Margaret Jenkins Dance Company performing an excerpt from Global Moves. Photograph by Kegan Marling

Global Moves with Margaret Jenkins

50 years of Margaret Jenkins Dance Company

On June 16th, San Francisco’s Margaret Jenkins Dance Company will premiere perhaps its most ambitious work yet, “Global Moves.” An indoor/outdoor site-specific work moving between more than a dozen “stations” at the Presidio Theater, with its view across the Presidio National Park, “Global Moves” extends its horizons far beyond the Pacific Ocean. For nearly two years, Jenkins has been working with India’s Tanusree Shankar Dance Company, China’s Cross Move Lab, and dancers emeritus from Israel’s Kolben Dance Company. She has collaborated with these dancers separately since 2006, but this is the first work to draw the creators from all four countries together. (Although the Kolben dancers will appear via video, the dancers from China and India will appear live with Jenkins’ six-member troupe.)

“Global Moves” launches the Margaret Jenkins Dance Company towards its 50th anniversary, in 2023. For five decades, Jenkins has been an essential presence in the San Francisco dance ecology—as its first teacher of Cunningham-based technique (she was one of the first teachers Merce Cunningham chose for his New York studio, in the 1960s); as the choreographer of more than 80 works; and as the founder, in 2004, of Choreographers in Mentorship Exchange, which became a national program that has nurtured more than 150 artists.

We spoke with Jenkins for the deep background on her childhood in San Francisco raised by politically risk-taking parents, her years in New York performing with Twyla Tharp and training with Cunningham, and her commitment to sustaining artistic dialogue.

Where did you grow up in San Francisco?

I grew up in the Haight Ashbury before it became Cole Valley, before it became gentrified, and it really was, you know, a very working class area of the city.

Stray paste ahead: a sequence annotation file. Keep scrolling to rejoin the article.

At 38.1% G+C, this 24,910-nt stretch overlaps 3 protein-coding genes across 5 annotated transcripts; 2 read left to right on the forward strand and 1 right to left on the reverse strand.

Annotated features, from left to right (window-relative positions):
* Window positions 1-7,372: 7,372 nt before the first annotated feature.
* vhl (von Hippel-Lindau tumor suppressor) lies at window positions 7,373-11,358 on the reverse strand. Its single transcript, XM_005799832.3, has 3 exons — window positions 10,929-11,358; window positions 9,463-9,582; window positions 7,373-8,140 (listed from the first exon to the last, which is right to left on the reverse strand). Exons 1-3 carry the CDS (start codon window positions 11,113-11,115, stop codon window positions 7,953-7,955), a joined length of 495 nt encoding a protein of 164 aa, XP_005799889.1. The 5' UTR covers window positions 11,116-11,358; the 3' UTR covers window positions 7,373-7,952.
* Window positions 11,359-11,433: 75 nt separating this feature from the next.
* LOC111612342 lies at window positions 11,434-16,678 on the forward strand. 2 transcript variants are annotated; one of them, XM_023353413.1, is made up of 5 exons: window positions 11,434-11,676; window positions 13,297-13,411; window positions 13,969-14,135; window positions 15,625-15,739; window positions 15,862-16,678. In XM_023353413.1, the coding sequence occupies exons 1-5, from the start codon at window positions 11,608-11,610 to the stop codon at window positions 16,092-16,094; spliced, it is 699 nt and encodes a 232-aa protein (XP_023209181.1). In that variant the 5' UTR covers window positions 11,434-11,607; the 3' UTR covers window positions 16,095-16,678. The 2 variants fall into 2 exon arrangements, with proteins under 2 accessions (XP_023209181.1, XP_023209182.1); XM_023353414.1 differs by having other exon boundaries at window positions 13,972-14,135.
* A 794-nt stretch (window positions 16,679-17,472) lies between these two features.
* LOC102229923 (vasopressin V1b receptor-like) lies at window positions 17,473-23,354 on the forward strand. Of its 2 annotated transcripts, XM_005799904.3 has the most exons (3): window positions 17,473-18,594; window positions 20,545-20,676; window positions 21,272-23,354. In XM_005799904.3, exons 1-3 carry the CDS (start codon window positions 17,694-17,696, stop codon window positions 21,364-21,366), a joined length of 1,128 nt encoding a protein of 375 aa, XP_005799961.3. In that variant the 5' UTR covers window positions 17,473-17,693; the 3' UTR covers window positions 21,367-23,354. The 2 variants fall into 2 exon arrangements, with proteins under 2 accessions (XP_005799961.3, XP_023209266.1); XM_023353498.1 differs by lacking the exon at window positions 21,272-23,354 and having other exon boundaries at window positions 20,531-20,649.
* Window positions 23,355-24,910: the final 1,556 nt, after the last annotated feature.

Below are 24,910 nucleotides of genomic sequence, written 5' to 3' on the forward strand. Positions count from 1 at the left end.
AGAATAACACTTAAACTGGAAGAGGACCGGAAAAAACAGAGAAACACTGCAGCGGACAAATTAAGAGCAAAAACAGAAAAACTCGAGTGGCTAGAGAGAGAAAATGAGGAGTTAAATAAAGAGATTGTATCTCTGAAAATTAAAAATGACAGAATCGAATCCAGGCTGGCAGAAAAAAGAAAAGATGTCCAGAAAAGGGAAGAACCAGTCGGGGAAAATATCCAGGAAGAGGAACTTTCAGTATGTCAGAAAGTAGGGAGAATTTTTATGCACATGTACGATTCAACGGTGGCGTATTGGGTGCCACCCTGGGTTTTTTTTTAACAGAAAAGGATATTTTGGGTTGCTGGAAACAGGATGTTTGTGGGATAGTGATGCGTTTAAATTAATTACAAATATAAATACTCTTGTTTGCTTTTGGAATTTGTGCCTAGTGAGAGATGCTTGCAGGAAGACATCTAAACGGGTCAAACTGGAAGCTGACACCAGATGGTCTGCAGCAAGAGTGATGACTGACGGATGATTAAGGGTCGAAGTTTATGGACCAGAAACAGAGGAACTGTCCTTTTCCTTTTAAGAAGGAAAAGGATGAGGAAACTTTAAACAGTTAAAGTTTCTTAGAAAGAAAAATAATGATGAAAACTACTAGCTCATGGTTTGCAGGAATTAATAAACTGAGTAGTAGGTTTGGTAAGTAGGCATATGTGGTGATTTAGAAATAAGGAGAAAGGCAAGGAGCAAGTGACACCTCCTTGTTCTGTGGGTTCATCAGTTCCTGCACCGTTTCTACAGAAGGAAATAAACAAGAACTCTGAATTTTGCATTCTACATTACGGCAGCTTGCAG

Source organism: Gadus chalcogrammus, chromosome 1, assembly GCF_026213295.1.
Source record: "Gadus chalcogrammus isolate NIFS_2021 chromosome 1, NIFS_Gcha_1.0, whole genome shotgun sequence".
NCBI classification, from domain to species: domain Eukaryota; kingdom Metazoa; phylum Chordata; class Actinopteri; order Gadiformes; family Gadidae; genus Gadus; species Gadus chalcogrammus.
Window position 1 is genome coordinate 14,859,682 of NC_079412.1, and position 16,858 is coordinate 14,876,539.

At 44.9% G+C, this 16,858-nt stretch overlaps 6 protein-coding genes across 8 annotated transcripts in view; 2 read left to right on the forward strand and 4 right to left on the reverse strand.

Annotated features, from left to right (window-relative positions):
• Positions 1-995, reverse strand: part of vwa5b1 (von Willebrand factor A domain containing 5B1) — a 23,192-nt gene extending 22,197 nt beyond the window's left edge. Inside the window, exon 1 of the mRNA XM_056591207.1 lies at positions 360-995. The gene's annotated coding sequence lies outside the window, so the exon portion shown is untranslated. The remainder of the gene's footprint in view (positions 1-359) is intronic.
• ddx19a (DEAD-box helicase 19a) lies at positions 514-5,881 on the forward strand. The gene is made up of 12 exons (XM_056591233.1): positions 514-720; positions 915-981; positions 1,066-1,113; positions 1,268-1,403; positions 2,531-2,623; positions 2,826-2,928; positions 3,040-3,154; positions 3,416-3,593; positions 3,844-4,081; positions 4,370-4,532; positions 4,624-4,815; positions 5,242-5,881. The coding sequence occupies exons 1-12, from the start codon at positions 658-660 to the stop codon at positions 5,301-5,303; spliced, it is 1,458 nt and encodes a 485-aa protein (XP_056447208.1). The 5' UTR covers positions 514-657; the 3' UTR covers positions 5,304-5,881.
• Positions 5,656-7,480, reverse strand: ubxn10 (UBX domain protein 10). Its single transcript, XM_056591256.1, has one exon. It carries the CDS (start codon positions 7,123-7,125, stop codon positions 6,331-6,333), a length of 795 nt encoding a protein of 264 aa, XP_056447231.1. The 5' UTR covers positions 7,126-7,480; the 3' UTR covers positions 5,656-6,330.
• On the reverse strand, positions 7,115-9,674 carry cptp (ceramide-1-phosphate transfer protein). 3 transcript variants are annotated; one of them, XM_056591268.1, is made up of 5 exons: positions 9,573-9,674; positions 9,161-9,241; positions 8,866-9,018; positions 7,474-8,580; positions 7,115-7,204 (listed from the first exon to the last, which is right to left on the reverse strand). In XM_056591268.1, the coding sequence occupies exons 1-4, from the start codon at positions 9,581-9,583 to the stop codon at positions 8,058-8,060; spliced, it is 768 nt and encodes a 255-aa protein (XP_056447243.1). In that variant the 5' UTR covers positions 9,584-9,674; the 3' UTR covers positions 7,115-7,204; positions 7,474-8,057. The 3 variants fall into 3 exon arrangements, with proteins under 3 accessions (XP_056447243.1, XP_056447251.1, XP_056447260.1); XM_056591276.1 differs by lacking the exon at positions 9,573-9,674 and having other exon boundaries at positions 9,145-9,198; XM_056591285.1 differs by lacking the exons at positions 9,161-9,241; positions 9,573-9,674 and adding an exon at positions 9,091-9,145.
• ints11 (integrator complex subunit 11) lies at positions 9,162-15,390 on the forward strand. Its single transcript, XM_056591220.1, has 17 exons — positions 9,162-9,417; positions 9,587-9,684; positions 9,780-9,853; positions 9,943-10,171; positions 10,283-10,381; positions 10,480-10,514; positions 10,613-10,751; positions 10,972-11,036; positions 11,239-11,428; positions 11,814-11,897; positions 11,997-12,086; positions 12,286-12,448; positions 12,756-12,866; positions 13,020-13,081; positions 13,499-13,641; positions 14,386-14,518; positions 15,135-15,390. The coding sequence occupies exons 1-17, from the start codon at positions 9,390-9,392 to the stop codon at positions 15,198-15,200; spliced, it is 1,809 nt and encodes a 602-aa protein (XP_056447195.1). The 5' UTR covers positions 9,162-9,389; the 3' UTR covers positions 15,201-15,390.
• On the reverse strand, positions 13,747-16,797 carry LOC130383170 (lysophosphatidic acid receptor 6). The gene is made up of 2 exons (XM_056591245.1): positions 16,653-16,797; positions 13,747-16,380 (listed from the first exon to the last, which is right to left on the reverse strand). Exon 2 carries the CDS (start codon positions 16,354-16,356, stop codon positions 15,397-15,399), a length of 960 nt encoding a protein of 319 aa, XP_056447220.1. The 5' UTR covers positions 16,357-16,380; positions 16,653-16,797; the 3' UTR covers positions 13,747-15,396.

And what did your parents do? Were they connected to the arts?

My mother was a poet and a professor of Shakespeare primarily; she taught Shakespeare at Laney and Merritt colleges in Oakland. And my father was a labor organizer. My mother had nothing but education and degrees; my father dropped out of school when he was in about the fifth grade and soon after started hopping freight trains. Going across America organizing the mill and smelter Workers Union. He ended up, in San Francisco, very involved in the International Longshore and Warehouse Union. And he started the California Labor School in the late ’40s and early ’50s, where he taught progressive thinking in relationship to what was called “the Negro experience” then. And there were classes in history of the Jewish people, a history of Judaism in the history of the labor movement. It was very much considered a left-progressive center of thinking. And when the McCarthy committee decided to do its thing, which I’m sure you know about in this country, my parents were members of the Communist Party, up until the Khrushchev report came out on Stalin. My mother was the head of the intellectual section of the party. My father was head of the labor section. My gosh, that was very much a part of our lives. We were four children, and I’m the middle. My older sister in some ways took more of the brunt, because she understood what was going on.

I was wondering: how much were you aware?

I knew they were doing things they cared about. And I also knew they were being persecuted. And, you know, it was 1957 that was really the worst. I was born in 1942. So I was old enough to know that something was not okay. My parents did a very interesting thing, which is they did not tell us that they were in the party, so that we could never be put in a position to have to lie. We were often followed home by the FBI. Oh, my God. The FBI would ask, “Are your parents members of the Communist Party?” And we all got very good at not answering, because we didn’t know. But there were many times in our home where we would go to the basement and hide when [the FBI] came to the door to question them.

Both my parents appeared before the McCarran committees and did not answer questions, or took the Fifth. There’s a wonderful article, actually, in the “San Francisco Chronicle” from back in the mid-50s, of my mother. She was very elegant. She came with a red hat and a red suit and red boots. My parents were very different in the way that they moved through the world. My mother refused to sign a loyalty oath, so she wasn’t able to teach for a long time. The California Labor School was shut down during the McCarthy period. So my father got a job as a longshoreman, unloading docks.

He was an incredibly good fundraiser for the things that he cared about. And it became very clear to the different people running for office in San Francisco, whether it was, you know, [Supervisor George] Moscone or [Mayor Joseph] Alioto, that if they hired Dave Jenkins, they could probably get the labor contingent behind them. So he then started to shift away from being a longshoreman, which was very hard on his body, to really being a political consultant. And he was, you know, very well known in those worlds and good friends with those people, and they were very much a part of our lives.